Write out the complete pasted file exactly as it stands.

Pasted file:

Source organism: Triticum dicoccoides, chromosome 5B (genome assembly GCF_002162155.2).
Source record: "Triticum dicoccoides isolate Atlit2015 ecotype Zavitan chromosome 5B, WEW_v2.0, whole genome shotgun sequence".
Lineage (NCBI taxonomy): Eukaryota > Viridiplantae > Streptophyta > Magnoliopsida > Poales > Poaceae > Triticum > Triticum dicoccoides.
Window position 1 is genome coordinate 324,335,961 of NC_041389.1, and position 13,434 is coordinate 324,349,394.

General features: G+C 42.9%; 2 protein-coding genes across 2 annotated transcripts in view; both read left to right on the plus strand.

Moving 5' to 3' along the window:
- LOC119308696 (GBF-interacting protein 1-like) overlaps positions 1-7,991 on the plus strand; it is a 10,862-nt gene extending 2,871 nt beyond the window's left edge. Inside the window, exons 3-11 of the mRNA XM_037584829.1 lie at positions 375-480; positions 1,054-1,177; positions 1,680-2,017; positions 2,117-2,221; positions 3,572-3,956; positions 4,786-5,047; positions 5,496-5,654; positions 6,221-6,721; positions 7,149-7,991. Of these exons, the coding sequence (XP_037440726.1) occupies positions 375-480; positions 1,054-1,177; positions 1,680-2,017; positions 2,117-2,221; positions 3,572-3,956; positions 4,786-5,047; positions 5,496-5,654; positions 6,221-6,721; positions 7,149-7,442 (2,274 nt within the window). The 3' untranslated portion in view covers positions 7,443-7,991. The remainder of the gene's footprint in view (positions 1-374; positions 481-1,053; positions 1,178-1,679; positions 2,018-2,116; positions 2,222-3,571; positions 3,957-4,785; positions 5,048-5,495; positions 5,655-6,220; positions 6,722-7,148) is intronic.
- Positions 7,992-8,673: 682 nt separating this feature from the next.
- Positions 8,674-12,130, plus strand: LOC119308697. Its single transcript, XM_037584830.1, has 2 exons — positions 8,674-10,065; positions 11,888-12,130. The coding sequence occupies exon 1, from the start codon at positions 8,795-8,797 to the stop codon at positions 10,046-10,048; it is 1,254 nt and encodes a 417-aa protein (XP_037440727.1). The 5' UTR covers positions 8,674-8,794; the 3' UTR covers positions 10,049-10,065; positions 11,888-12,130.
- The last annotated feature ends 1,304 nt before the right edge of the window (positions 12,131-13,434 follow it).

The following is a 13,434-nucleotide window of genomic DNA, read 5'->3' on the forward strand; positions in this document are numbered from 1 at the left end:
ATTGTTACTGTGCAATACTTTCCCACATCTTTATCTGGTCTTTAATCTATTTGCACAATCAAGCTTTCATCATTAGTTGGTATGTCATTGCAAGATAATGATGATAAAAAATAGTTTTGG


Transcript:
Source organism: Triticum dicoccoides, chromosome 5B (genome assembly GCF_002162155.2).
Source record: "Triticum dicoccoides isolate Atlit2015 ecotype Zavitan chromosome 5B, WEW_v2.0, whole genome shotgun sequence".
Lineage (NCBI taxonomy): Eukaryota > Viridiplantae > Streptophyta > Magnoliopsida > Poales > Poaceae > Triticum > Triticum dicoccoides.
Window position 1 is genome coordinate 324,335,961 of NC_041389.1, and position 13,434 is coordinate 324,349,394.

General features: G+C 42.9%; 2 protein-coding genes across 2 annotated transcripts in view; both read left to right on the plus strand.

Moving 5' to 3' along the window:
- LOC119308696 (GBF-interacting protein 1-like) overlaps positions 1-7,991 on the plus strand; it is a 10,862-nt gene extending 2,871 nt beyond the window's left edge. Inside the window, exons 3-11 of the mRNA XM_037584829.1 lie at positions 375-480; positions 1,054-1,177; positions 1,680-2,017; positions 2,117-2,221; positions 3,572-3,956; positions 4,786-5,047; positions 5,496-5,654; positions 6,221-6,721; positions 7,149-7,991. Of these exons, the coding sequence (XP_037440726.1) occupies positions 375-480; positions 1,054-1,177; positions 1,680-2,017; positions 2,117-2,221; positions 3,572-3,956; positions 4,786-5,047; positions 5,496-5,654; positions 6,221-6,721; positions 7,149-7,442 (2,274 nt within the window). The 3' untranslated portion in view covers positions 7,443-7,991. The remainder of the gene's footprint in view (positions 1-374; positions 481-1,053; positions 1,178-1,679; positions 2,018-2,116; positions 2,222-3,571; positions 3,957-4,785; positions 5,048-5,495; positions 5,655-6,220; positions 6,722-7,148) is intronic.
- Positions 7,992-8,673: 682 nt separating this feature from the next.
- Positions 8,674-12,130, plus strand: LOC119308697. Its single transcript, XM_037584830.1, has 2 exons — positions 8,674-10,065; positions 11,888-12,130. The coding sequence occupies exon 1, from the start codon at positions 8,795-8,797 to the stop codon at positions 10,046-10,048; it is 1,254 nt and encodes a 417-aa protein (XP_037440727.1). The 5' UTR covers positions 8,674-8,794; the 3' UTR covers positions 10,049-10,065; positions 11,888-12,130.
- The last annotated feature ends 1,304 nt before the right edge of the window (positions 12,131-13,434 follow it).

The following is a 13,434-nucleotide window of genomic DNA, read 5'->3' on the forward strand; positions in this document are numbered from 1 at the left end:
ATTGTTACTGTGCAATACTTTCCCACATCTTTATCTGGTCTTTAATCTATTTGCACAATCAAGCTTTCATCATTAGTTGGTATGTCATTGCAAGATAATGATGATAAAAAATAGTTTTGG